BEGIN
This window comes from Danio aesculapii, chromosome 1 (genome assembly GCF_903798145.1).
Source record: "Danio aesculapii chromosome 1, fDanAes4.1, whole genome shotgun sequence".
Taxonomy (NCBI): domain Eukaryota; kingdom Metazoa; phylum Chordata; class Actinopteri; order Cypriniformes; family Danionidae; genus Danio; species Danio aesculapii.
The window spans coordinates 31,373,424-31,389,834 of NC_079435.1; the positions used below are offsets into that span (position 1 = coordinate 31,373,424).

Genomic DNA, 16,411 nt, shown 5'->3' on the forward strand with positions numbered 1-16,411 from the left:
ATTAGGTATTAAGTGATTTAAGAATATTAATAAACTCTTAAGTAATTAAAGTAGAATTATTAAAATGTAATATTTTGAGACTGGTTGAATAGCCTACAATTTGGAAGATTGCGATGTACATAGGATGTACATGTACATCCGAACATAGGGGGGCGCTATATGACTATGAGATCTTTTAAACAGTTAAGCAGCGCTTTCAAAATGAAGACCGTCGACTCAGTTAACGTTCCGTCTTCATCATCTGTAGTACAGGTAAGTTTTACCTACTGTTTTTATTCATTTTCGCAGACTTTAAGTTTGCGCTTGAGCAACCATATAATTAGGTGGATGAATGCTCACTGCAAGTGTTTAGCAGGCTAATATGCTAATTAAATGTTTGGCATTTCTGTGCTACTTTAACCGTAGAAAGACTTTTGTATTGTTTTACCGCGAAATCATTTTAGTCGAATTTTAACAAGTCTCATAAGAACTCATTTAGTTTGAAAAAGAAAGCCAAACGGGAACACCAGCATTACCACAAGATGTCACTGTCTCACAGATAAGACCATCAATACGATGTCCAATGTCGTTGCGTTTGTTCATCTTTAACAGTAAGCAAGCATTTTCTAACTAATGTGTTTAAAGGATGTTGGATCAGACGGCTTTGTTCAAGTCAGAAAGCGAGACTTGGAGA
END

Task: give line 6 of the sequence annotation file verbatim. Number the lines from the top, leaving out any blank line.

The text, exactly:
ATTAGGTATTAAGTGATTTAAGAATATTAATAAACTCTTAAGTAATTAAAGTAGAATTATTAAAATGTAATATTTTGAGACTGGTTGAATAGCCTACAATTTGGAAGATTGCGATGTACATAGGATGTACATGTACATCCGAACATAGGGGGGCGCTATATGACTATGAGATCTTTTAAACAGTTAAGCAGCGCTTTCAAAATGAAGACCGTCGACTCAGTTAACGTTCCGTCTTCATCATCTGTAGTACAGGTAAGTTTTACCTACTGTTTTTATTCATTTTCGCAGACTTTAAGTTTGCGCTTGAGCAACCATATAATTAGGTGGATGAATGCTCACTGCAAGTGTTTAGCAGGCTAATATGCTAATTAAATGTTTGGCATTTCTGTGCTACTTTAACCGTAGAAAGACTTTTGTATTGTTTTACCGCGAAATCATTTTAGTCGAATTTTAACAAGTCTCATAAGAACTCATTTAGTTTGAAAAAGAAAGCCAAACGGGAACACCAGCATTACCACAAGATGTCACTGTCTCACAGATAAGACCATCAATACGATGTCCAATGTCGTTGCGTTTGTTCATCTTTAACAGTAAGCAAGCATTTTCTAACTAATGTGTTTAAAGGATGTTGGATCAGACGGCTTTGTTCAAGTCAGAAAGCGAGACTTGGAGA